No folly this week. (I think MonKeys is filling that niche.) But a bunch of Huh clues that have been bugging me lately. If anyone can throw light on how these bad boy operate, I'd be in your debt. (And doubly impressed if you can conjure a clue for any of these same answers.)
1. Homer, for one, used very little Greek, finally shunning it = SIMPSON [Times 10020]
2. Cheers up when visited by one's relative = AUNT [Same puzzle. I get the TA reversed, but don't we need an exotic marker for UN?]
3. A posh lady, darling = ANGEL [Sunday Times 909]
4. Having confined space, tear-gas a nuisance = MENACE [Times 10041]
5. Dupe about to get tungsten instead of uranium is made to look small = DWARFED [Times 10025]
6. Subject to search out mostly in a place dons gather = SCOUR/SPOOR? [Times 10034. As you can see, I'm only guessing off the plan, with 3 cross-letters.]
7. Out of ministry, one inspiring run for presiding officer = MODERATOR [Imogen]
8. Budge had fine one back in thirty-four = FOREHAND [ST 907. Is this just a reference to tennis player Don Budge, or am I losing my grip?]
Right now I'm hip-deep in riddle research. And one common riddle style is what I call the MON-KEY type. You know them too well:
What key eats bananas? A monkey
What uncle is underfoot? A carbuncle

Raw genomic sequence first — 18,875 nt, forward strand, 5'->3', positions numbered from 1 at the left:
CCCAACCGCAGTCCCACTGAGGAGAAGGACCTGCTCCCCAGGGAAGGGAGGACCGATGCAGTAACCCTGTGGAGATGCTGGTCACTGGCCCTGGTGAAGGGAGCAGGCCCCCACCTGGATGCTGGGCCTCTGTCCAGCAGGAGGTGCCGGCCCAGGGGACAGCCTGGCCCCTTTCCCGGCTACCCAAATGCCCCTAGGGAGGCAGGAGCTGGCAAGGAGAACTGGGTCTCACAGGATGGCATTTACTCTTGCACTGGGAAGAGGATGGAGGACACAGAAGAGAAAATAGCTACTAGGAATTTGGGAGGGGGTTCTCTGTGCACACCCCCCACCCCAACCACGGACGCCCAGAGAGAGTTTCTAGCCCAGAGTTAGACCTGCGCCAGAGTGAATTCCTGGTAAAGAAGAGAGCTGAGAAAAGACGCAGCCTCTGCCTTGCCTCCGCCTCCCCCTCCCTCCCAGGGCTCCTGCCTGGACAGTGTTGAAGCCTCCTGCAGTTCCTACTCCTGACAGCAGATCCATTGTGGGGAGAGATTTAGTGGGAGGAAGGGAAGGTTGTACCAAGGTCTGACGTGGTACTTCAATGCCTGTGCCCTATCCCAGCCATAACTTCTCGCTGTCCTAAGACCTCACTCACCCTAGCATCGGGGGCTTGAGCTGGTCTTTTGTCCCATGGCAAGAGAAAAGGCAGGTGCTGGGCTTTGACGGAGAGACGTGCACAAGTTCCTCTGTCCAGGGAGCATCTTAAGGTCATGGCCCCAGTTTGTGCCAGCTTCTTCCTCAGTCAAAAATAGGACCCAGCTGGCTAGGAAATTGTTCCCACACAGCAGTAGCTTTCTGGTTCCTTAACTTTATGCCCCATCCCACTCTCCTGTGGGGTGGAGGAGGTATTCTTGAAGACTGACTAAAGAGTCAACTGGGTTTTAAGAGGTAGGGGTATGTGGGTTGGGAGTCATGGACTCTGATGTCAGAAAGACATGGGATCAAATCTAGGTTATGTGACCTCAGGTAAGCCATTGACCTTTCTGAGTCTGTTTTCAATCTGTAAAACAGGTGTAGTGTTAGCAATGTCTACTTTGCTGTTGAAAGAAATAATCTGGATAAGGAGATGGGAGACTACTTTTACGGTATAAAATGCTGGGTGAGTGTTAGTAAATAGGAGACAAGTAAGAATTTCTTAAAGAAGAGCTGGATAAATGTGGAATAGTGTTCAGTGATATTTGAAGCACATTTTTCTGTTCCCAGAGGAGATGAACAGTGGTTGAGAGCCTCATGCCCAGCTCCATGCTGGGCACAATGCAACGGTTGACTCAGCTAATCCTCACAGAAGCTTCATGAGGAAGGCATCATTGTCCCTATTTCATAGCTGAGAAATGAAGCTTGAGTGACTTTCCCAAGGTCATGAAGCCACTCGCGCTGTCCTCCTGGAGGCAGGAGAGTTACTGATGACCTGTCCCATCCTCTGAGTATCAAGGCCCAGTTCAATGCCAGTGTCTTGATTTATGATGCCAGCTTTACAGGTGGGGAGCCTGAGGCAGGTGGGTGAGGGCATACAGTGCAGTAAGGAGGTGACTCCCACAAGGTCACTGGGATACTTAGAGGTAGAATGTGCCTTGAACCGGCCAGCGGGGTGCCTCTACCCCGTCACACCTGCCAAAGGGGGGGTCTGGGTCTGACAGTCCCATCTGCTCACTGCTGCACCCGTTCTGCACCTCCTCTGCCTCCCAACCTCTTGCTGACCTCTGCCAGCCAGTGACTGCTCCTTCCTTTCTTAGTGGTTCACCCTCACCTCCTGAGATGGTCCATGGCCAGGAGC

A variation on the formula is a little looser in the spelling. The gag is the same, but the payoff has a homophone element:
What pony is sweet? Mascarpone
What teller is schmoking hot? A panatella
So now let's make our own - the strict or the sonic. Be careful of the Liberace Trap, where a muscial race is not a Liberace, as the sound fails. But a valuable dart (objet d'art), or belligerent debtor (vendetta) is fine. Name and number your originals. We can keep them succinct - like below. And let's avoid the far-too-fertile ANTs and NATIONs, to name but two! Have fun.
DA1 - Lethal lock?
DA2 - Linguistic thong?
DA3 - Radioactive noble?
DA4 - High earner?
DA5 - Eerie strain?
DA6 - Fertile fate?
Share your answers, and new mon-key ideas below.
Sorry for the fits & starts of the last week online. A simple tweak always seems to need a week when it comes to website renovation. Normal spam-free services will resume shortly, with added extras and free air. I hope. Please keep the faith, and the verbal pulse.
Word Question: what do you call an ambiguous cluster such as mungolives (which could be Mungo lives, or mung olives)? You see the curse played out in penisland and kidsexchange. So what's the term?
Conundrum: Mix a four-letter mammal, and place beside another four-letter jumbled mammal to spell a word. (And is this answer unique?)
Here's the place to share the cream of the Brit clues too. Like the bell-ringer from Qaos last week: I heard dancing about the finale of Fred and Ginger (3-6)
Have a loquacious week.
SEREIN [suh-RAN] - a fine rain that falls after sunset, often with no clouds visible [Middle French - serain, nightfall] One Scot's evening mizzle is another Parisian's serein.
Answers are largely familiar world currencies (some suspended), with one or two letters short. Mr Draper, say, is DON/G (Vietnam). Can you scoff the ‘shortbread’ and ID each nation of origin? And idiom-wise, are there any other word lists out there that warrant a clip or shortening?
- RN’s Kelly (4)
- Sean of Milk (4)
- Rellies (3)
- Figurine (4)
- Artisan set (5)
- Get by (4)
- Bled (3)
- Cynical snap (3)
- NSW river (4)
- Racket (3)
- Archfiend… (5)
- …and his home (4)